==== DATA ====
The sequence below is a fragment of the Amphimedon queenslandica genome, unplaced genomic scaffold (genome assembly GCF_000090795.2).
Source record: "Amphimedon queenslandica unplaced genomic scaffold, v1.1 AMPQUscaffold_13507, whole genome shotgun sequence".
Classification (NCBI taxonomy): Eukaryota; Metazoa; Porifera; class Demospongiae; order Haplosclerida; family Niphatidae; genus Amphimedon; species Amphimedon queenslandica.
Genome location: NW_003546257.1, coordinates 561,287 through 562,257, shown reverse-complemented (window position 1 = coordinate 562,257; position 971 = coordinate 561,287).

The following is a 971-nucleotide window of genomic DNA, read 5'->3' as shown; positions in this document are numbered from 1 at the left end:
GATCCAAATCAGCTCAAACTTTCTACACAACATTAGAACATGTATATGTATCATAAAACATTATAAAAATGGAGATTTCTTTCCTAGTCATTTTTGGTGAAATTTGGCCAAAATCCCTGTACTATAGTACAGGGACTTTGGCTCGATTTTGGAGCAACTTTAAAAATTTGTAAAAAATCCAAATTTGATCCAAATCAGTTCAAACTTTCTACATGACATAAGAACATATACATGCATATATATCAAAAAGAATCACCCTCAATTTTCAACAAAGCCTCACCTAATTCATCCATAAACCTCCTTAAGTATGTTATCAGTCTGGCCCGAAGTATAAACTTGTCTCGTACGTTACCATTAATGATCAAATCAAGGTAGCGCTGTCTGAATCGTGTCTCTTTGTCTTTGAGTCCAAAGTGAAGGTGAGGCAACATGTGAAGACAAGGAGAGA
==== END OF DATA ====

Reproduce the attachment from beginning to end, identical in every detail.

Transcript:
The sequence below is a fragment of the Amphimedon queenslandica genome, unplaced genomic scaffold (genome assembly GCF_000090795.2).
Source record: "Amphimedon queenslandica unplaced genomic scaffold, v1.1 AMPQUscaffold_13507, whole genome shotgun sequence".
Classification (NCBI taxonomy): Eukaryota; Metazoa; Porifera; class Demospongiae; order Haplosclerida; family Niphatidae; genus Amphimedon; species Amphimedon queenslandica.
Genome location: NW_003546257.1, coordinates 561,287 through 562,257, shown reverse-complemented (window position 1 = coordinate 562,257; position 971 = coordinate 561,287).

The following is a 971-nucleotide window of genomic DNA, read 5'->3' as shown; positions in this document are numbered from 1 at the left end:
GATCCAAATCAGCTCAAACTTTCTACACAACATTAGAACATGTATATGTATCATAAAACATTATAAAAATGGAGATTTCTTTCCTAGTCATTTTTGGTGAAATTTGGCCAAAATCCCTGTACTATAGTACAGGGACTTTGGCTCGATTTTGGAGCAACTTTAAAAATTTGTAAAAAATCCAAATTTGATCCAAATCAGTTCAAACTTTCTACATGACATAAGAACATATACATGCATATATATCAAAAAGAATCACCCTCAATTTTCAACAAAGCCTCACCTAATTCATCCATAAACCTCCTTAAGTATGTTATCAGTCTGGCCCGAAGTATAAACTTGTCTCGTACGTTACCATTAATGATCAAATCAAGGTAGCGCTGTCTGAATCGTGTCTCTTTGTCTTTGAGTCCAAAGTGAAGGTGAGGCAACATGTGAAGACAAGGAGAGA